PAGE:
OK. I admit it. I got my knickers in a twist last week over the 55% dissolution clause in the Con/LibDem agreement. I shot from the hip. I peaked too soon. I was wrong.
I totally misunderstood the clause. I read the agreement and when I saw the 55% clause I thought it referred to a “no confidence” vote. It doesn’t. It refers to the dissolution of parliament.
In my mind, and recently in British history, the two mean the same (wrongly). A government gets a “no confidence” vote passed against it and then it goes to the monarch and asks for a dissolution. The two things have become conflated in my mind and, perhaps, in the minds of others.
But I have now read some excellent pieces about this and I put the past behind me. I totally support this clause. Indeed, I would go so far as to say that it is absolutely essential to strengthen the power of parliament over the Prime Minister.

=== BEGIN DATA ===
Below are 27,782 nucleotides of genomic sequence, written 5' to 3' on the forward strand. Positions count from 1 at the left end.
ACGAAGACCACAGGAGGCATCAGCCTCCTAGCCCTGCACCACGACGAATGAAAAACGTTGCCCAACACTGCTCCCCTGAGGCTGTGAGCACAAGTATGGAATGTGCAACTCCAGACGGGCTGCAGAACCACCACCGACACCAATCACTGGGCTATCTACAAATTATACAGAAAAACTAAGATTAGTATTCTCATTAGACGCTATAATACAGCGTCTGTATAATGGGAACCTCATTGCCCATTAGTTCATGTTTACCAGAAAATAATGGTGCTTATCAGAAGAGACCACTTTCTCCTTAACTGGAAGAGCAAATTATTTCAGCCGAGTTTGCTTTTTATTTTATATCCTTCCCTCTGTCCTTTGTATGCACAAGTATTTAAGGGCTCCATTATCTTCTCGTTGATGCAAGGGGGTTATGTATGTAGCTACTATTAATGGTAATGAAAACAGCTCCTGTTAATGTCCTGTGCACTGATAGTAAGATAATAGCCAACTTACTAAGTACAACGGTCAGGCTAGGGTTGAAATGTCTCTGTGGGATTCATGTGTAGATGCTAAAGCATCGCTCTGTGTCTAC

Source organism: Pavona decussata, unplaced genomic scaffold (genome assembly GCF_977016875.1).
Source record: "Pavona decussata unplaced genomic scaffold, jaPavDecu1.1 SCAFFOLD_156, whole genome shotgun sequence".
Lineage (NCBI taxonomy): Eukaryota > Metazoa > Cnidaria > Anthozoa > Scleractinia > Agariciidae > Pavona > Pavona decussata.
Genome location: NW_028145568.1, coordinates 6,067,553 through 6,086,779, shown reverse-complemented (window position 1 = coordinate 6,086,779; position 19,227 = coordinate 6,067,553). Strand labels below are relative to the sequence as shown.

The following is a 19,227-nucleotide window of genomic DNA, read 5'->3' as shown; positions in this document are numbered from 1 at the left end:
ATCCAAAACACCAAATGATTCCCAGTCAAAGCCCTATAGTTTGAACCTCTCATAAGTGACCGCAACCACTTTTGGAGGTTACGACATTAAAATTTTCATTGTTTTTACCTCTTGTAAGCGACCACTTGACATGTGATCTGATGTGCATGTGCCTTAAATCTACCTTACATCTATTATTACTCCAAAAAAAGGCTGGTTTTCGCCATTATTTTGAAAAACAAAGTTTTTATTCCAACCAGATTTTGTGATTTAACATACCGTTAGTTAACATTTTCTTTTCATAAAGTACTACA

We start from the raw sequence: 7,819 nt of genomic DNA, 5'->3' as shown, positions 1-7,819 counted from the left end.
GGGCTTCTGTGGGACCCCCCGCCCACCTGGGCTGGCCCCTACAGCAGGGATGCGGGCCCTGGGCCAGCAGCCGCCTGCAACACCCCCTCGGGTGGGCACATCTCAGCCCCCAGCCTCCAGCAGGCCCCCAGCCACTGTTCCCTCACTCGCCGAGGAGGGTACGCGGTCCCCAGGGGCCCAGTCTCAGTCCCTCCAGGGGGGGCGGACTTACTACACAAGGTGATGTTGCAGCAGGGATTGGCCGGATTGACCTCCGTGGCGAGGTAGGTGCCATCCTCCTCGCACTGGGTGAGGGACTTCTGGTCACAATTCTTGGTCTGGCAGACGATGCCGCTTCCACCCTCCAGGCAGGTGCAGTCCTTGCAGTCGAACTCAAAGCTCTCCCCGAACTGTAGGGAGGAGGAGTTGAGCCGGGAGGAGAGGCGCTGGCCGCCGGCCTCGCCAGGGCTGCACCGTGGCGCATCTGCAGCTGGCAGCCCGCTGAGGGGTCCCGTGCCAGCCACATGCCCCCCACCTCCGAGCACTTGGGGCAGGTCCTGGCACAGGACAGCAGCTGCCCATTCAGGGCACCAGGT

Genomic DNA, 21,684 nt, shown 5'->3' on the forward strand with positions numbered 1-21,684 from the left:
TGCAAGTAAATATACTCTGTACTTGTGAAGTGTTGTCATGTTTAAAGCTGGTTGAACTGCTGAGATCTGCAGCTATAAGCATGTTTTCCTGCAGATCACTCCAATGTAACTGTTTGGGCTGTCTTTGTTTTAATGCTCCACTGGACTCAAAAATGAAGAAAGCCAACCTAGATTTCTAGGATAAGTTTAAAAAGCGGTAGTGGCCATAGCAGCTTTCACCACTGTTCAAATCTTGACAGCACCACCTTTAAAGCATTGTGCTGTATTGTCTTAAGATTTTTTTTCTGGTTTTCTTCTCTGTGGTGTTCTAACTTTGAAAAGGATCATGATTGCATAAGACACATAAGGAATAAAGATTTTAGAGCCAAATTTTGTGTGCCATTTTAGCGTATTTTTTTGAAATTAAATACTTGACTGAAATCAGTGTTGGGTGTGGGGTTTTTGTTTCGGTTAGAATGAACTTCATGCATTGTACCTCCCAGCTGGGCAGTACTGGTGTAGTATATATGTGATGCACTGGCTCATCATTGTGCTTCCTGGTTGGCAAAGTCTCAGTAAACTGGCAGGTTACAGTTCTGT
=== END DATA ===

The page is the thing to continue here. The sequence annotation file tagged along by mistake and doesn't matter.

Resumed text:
We must separate two things:
1. The government
2. The parliament
Sounds basic, but I think some have been confusing the two.
Under the proposals the government will still be subject to the normal 50% plus one no confidence vote. If such a vote passes then the previously existing government falls and it will be up to parliament to form a new government. That is how, incidentally, the first Labour government was formed (thanks Iain Roberts).That government or subsequent governments continue until the fixed term of parliament comes up or until the House of Commons realises that the chances of forming a stable government are hopeless and vote in sufficient numbers (55+%) to dissolve parliament. But note that the power of dissolution is with parliament itself, not with the PM leading a party with sufficient numbers (in fact I think the 55% should be higher).
The key thing about this clause is it moves the power of dissolution from the Prime Minister (through the monarch) to Parliament.
So it is strengthening the power of Parliament over that of the Prime Minister.
God only knows how this debate has ended up painting this as if it is a shift of power the other way. I can only think that a lot of people made the same mistake as me but have, for some reason, decided not to correct themselves.
The articles I read which changed my mind on this were from:
Jock Coats (for whose independence of mind I have total respect)